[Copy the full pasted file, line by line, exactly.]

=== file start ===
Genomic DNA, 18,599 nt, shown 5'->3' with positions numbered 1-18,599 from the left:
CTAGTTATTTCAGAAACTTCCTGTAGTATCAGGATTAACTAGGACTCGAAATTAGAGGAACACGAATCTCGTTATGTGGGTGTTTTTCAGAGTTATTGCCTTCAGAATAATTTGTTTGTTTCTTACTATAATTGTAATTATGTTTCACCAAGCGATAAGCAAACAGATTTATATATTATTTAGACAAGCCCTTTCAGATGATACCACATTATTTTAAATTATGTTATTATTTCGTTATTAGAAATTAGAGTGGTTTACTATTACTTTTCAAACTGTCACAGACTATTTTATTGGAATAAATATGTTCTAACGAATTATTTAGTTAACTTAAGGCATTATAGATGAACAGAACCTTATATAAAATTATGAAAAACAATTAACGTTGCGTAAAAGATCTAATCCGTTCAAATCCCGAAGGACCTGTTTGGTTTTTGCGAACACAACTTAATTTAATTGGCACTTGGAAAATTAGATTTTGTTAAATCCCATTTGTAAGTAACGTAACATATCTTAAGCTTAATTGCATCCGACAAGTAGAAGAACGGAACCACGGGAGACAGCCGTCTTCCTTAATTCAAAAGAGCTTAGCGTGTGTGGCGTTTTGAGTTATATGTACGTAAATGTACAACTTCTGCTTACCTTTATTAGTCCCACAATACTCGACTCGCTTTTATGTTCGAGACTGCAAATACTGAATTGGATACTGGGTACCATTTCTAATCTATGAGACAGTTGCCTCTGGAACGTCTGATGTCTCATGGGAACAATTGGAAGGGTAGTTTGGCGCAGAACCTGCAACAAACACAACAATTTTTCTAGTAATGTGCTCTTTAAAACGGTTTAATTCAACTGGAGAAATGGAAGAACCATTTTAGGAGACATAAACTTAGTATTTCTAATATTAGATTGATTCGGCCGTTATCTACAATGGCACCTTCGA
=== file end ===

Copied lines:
Genomic DNA, 18,599 nt, shown 5'->3' with positions numbered 1-18,599 from the left:
CTAGTTATTTCAGAAACTTCCTGTAGTATCAGGATTAACTAGGACTCGAAATTAGAGGAACACGAATCTCGTTATGTGGGTGTTTTTCAGAGTTATTGCCTTCAGAATAATTTGTTTGTTTCTTACTATAATTGTAATTATGTTTCACCAAGCGATAAGCAAACAGATTTATATATTATTTAGACAAGCCCTTTCAGATGATACCACATTATTTTAAATTATGTTATTATTTCGTTATTAGAAATTAGAGTGGTTTACTATTACTTTTCAAACTGTCACAGACTATTTTATTGGAATAAATATGTTCTAACGAATTATTTAGTTAACTTAAGGCATTATAGATGAACAGAACCTTATATAAAATTATGAAAAACAATTAACGTTGCGTAAAAGATCTAATCCGTTCAAATCCCGAAGGACCTGTTTGGTTTTTGCGAACACAACTTAATTTAATTGGCACTTGGAAAATTAGATTTTGTTAAATCCCATTTGTAAGTAACGTAACATATCTTAAGCTTAATTGCATCCGACAAGTAGAAGAACGGAACCACGGGAGACAGCCGTCTTCCTTAATTCAAAAGAGCTTAGCGTGTGTGGCGTTTTGAGTTATATGTACGTAAATGTACAACTTCTGCTTACCTTTATTAGTCCCACAATACTCGACTCGCTTTTATGTTCGAGACTGCAAATACTGAATTGGATACTGGGTACCATTTCTAATCTATGAGACAGTTGCCTCTGGAACGTCTGATGTCTCATGGGAACAATTGGAAGGGTAGTTTGGCGCAGAACCTGCAACAAACACAACAATTTTTCTAGTAATGTGCTCTTTAAAACGGTTTAATTCAACTGGAGAAATGGAAGAACCATTTTAGGAGACATAAACTTAGTATTTCTAATATTAGATTGATTCGGCCGTTATCTACAATGGCACCTTCGA